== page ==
The ram of FIG. 1 incorporates flow restrictors and lock valves in accordance with the circuitry shown in FIG. 2, that is, the pressure lines 7, 7a to the upper and lower ends respectively of the ram cylinder each incorporates a uni-directional speed restrictor consisting of a speed restrictor 8 (8a) in parallel with a non-return valve 9 (9a). The non-return valve 9 in the upper pressure line 7 is fitted with an over-ride control 10 responsive to pressure in the line 7a at the cylinder inlet, that is, below the ram piston, the over-ride pressure being transmitted through a line or conduit 11 incorporating a restrictor 12. In particular, the non-return valves 9, 9a are, as shown in FIG. 1, spring-loaded ball valves, the speed restrictors 8, 8a, being constituted by grooves cut in the seatings for the valves and the over-ride control 10 being in the form of a fluid pressure actuated plunger operable to move the ball element 9 off its seating. The line 11 transmitting the over-ride control pressure is in the form of a conduit interconnecting the valve fittings, the restrictor 12 being constituted by a groove in the fitting connected said conduit to the chamber 14 housing the valve element 9a. With this arrangement and with the ram piston descending in the cylinder system the system operates in the normal manner of rams fitted with restrictors but when the piston enters the suspension zone, that is, the enlarged bore 5a, the over-ride control 10 operates to open non-return valve 9, the ram thus presenting no resistance to movement of the cab on its suspension.
A low level of resistance is actually provided by the pressure required to lift the valve 9 from its seat but this pressure can be kept very low so limiting the heat generated by the pumping effect. With the ram operating in the suspended zone, it is necessary to open either both lines 7, 7a or line 7 alone to the reservoir.
To raise the ram piston out of the suspended zone, that is, to tilt the cab, system supply pressure is applied by a control valve either to both upper and lower inlet lines 7, 7a or to the lower line 7a, with the upper line 7 being blocked. The manual pump is then used to raise the ram piston, this being possible by reason of the fact that the effective area of the lower side of the piston exceeds that of the upper side by the area of the piston rod. When the piston enters the main cylinder bore 5, when the effort would become excessive, a relief valve operates causing the control valve to change over to normal raise position where pressurised fluid flows to the lower end of the ram and the upper end is connected to the reservoir. Pumping would then be carried out in the normal manner using the control valve to determine the direction of movement.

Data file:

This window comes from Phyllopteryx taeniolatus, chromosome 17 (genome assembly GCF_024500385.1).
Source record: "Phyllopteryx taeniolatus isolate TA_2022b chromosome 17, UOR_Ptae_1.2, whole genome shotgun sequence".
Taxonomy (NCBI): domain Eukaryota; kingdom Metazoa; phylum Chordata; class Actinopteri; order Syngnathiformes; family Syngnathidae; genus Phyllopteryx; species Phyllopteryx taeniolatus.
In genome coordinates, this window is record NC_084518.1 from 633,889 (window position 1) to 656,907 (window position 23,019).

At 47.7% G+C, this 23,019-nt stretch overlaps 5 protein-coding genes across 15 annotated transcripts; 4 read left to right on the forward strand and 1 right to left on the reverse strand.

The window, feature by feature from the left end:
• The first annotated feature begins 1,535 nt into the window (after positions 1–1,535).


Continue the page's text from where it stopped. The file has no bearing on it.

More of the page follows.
FIG. 3 shows the application of the invention to a ram system incorporating a lock valve, that is, a spring-loaded, ball-type check valve 19 movable from its seating by a fluid pressure actuated plunger 20 responsive to an over-ride control, in each inlet line 17, 17a, the lock valve in the pressure or inlet line 17 to the upper end of the ram cylinder being subjected to the over-riding control of the pressure in the pressure or inlet line 17a to the lower end of the ram cylinder, whilst the lock valve in the lower line 17a is subjected as an over-riding control to the pressure in the upper inlet line 17 between its lock valve and the ram cylinder and preferably transmitted through a restrictor 21. With this arrangement, pressure leakage across the ram piston when in the suspended zone, is sensed by the lower lock valve which is thus released and the system freed. To leave the system in the freed condition, it is only necessary to connect the lower inlet line 17a alone, or both upper and lower inlet lines, 17, 17a, to the reservoir.
To raise the ram and the cab through the suspended zone it is again necessary to be able to generate sufficient force by means of the maximum pressure acting on the piston rod area. Again either both inlet lines are connected to pressure or the lower line is connected to the pump with the upper line blocked thus pumping continues until the piston enters the main cylinder bore when the control valve is then set to normal operation, directing pressurised fluid to the lower end of the ram cylinder and connecting the upper end thereof to the reservoir.